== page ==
WSS Isn’t Just For Collaboration

A number of times, people have said that we can solve the problem of confusion around the word “SharePoint” by just getting rid of the word.  For example, we could just have “Portal Server” stand on it’s own, and we could rename WSS “Windows Collaboraiton Services”.  In fact, our own Windows Server team at one point considered creating a server role entitled “Collaboration Server” for the upcoming R2 release of Windows Server 2003 (which will have WSS packaged inside of it).

It’s tempting, but it’s too limiting. Repeat after me:  SharePoint Services is a platform.  The collaboration solution is just something we shipped on top of it.

WSS’ platform is for far more than collaboration.  Is BizTalk Server’s Business Activity Monitor (BAM) collaboration?  No.  Are Microsoft Business Solutions’ various Business Portals collaboration?  No.  Heck, is SharePoint Portal Server collab tech?  No.

For business value audiences, talking about WSS as collaboration technology is fine.  But what WSS really offers you is a way for developing and deploying highly repeatable Web site solutions.  Sites that consume very little incremental overhead.  Sites that are accessible by both smart clients and browsers.  Sites that provide a large set of built-in storage and tool resources.  In other words:  SharePoint sites.  They’re something new (well, new in 2003), and something special.

You can (and should) use SharePoint site technology to build many kinds of applications.  Yes, many problem spaces to which we’re well suited involve collaboration (Visual Studio Team System, Class Server, Project Server, Brightwork, etc.), but to confine our value to collaboration is far too limiting.

Comments (7)
  1. It is refreshing to read this coming from the Microsoft camp. It seems that everytime you mention Sharepoint people immediately think collaboration.

    My team is pushing our department to think of Portal Server as a product for delivering sites. We want our Sharepoint implementation to be just as important of a piece of our technology portfolio as our email system, database system, search system.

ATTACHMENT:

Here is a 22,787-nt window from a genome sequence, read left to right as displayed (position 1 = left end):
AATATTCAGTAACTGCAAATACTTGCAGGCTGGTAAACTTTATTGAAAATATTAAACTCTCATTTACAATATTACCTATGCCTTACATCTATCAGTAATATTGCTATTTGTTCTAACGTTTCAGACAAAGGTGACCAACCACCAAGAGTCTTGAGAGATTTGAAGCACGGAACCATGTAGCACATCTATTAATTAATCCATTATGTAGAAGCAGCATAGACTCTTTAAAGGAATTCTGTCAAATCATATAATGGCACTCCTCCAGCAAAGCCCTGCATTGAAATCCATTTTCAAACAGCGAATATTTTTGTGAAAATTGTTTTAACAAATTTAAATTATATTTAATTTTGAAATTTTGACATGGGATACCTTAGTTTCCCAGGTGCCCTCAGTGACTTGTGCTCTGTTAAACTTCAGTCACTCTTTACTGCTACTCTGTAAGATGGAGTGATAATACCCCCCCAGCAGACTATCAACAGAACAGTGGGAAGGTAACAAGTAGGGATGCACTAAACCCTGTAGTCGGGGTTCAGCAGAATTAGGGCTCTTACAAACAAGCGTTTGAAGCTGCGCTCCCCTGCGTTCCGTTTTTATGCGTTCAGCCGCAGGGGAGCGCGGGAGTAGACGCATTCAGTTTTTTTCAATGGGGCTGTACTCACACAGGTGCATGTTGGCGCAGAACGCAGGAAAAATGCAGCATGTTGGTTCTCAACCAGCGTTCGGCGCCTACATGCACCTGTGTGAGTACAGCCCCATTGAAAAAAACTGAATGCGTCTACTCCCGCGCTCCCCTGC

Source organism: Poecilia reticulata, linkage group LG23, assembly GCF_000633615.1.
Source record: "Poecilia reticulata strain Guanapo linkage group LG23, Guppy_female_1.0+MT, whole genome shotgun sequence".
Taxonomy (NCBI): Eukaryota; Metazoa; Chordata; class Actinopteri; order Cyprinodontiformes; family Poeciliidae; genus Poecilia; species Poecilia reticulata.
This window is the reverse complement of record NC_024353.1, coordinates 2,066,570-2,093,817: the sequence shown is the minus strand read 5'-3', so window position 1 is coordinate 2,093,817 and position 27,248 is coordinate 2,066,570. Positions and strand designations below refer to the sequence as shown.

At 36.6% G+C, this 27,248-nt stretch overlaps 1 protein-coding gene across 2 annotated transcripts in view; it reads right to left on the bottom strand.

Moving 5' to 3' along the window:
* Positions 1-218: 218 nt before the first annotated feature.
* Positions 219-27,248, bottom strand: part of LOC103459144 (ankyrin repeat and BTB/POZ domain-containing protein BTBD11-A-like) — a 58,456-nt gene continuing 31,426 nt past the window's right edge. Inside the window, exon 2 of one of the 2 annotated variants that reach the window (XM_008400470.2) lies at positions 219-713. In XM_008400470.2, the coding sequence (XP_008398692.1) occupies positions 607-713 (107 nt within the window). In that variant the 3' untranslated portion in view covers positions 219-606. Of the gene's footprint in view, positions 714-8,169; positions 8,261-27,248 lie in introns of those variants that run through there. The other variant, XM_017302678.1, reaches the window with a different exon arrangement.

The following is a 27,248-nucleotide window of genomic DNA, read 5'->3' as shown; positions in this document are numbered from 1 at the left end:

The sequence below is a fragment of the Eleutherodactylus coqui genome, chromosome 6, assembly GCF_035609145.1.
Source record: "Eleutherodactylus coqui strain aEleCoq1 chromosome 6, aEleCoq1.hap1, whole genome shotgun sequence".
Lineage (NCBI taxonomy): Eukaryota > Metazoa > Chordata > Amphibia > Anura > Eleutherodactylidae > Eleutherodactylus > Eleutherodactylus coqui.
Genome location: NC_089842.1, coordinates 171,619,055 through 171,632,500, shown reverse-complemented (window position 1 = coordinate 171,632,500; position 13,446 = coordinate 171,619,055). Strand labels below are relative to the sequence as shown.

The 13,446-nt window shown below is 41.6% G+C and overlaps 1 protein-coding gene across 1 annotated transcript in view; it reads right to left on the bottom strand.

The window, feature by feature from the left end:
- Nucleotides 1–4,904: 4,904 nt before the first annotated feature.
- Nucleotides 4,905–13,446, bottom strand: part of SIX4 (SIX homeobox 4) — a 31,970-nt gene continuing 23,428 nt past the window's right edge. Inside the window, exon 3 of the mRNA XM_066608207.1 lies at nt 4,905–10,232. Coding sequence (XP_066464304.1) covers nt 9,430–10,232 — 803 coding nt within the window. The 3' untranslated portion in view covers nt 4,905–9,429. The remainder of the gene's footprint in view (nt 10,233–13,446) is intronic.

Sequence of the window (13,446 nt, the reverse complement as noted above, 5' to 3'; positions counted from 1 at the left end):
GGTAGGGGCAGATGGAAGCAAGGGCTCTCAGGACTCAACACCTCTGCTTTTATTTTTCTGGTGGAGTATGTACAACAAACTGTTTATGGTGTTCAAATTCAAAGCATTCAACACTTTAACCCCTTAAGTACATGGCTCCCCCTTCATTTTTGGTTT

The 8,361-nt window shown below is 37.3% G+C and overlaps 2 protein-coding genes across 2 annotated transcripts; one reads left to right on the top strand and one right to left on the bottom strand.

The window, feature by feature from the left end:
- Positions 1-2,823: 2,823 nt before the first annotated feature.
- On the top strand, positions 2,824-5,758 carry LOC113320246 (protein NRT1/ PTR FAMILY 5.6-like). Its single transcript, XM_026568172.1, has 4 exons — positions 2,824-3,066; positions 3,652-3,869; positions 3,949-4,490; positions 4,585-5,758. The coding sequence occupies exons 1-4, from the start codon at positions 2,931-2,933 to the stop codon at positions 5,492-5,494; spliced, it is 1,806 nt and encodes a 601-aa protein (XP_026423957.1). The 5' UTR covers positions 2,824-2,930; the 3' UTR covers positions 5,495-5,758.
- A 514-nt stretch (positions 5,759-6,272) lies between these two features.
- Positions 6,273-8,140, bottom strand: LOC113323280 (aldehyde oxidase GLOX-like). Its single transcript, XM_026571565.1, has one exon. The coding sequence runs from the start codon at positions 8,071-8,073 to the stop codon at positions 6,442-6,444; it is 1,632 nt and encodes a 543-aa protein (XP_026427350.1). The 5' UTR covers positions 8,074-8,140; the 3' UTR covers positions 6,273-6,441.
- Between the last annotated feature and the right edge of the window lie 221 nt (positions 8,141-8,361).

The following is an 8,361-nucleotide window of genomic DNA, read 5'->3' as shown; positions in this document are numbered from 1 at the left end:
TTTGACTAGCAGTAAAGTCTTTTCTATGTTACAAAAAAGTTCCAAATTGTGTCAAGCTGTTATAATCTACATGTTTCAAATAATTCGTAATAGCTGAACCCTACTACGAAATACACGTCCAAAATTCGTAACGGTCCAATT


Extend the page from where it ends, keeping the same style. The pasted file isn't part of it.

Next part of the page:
Hearing Microsoft communicate the strength of Sharepoint to it’s customers as a rapid deployment architecture for sites is a welcome bit of news.

  2. Jason D says:

    I would love to see some best practice based on the context of SharePoint (Products and Technologies — going to be hard to convince the SP world to not use SharePoint generically for all of it, SPS and WSS, btw) as an application platform. Like when to use lists as opposed to when to use databases (please, please explain that a dozen lists, all linked by fields is NOT necessarily a good substitute for a well designed database). Or where to put that database — if it is added to the SharePoint content database will it get backed up, and is that even recommended? It’s hard to see where the line should be drawn between WSS (andor SPS) and a business application.

  3. Bil Simser says:

    You are my new best friend.

  4. Is there a possibility to add document level security. Please check my blog for an short description of the problem.

  5. I am a big fan of WSS. However, there are a few things that tends to break my heart.

    The biggest problem is that we create and use .aspx extensively instead of just uploading word documents. However, we noticed that searching does not work for .aspx files.

    I’ve escalated the issue to our core engineering team and the word they got from MS is that it is possible to search them but NOT RECOMMENDED. We have tons of aspx files and now we are told to use word docs instead. Very disappointing…

    I also see it often that whenever we try to make a part of a aspx file colored or bold (play with the format in general), it tends to break the format all over the document. Suddenly I start to see </B> </Font> all over to place and reformating document becomes a nightmare.

    Any plans to address these?

  6. Jim Duncan says:

    Great post!

    I even used SharePoint Team Services as a platform back in the day:

    And for WSS, there’s (a Blog site definition).

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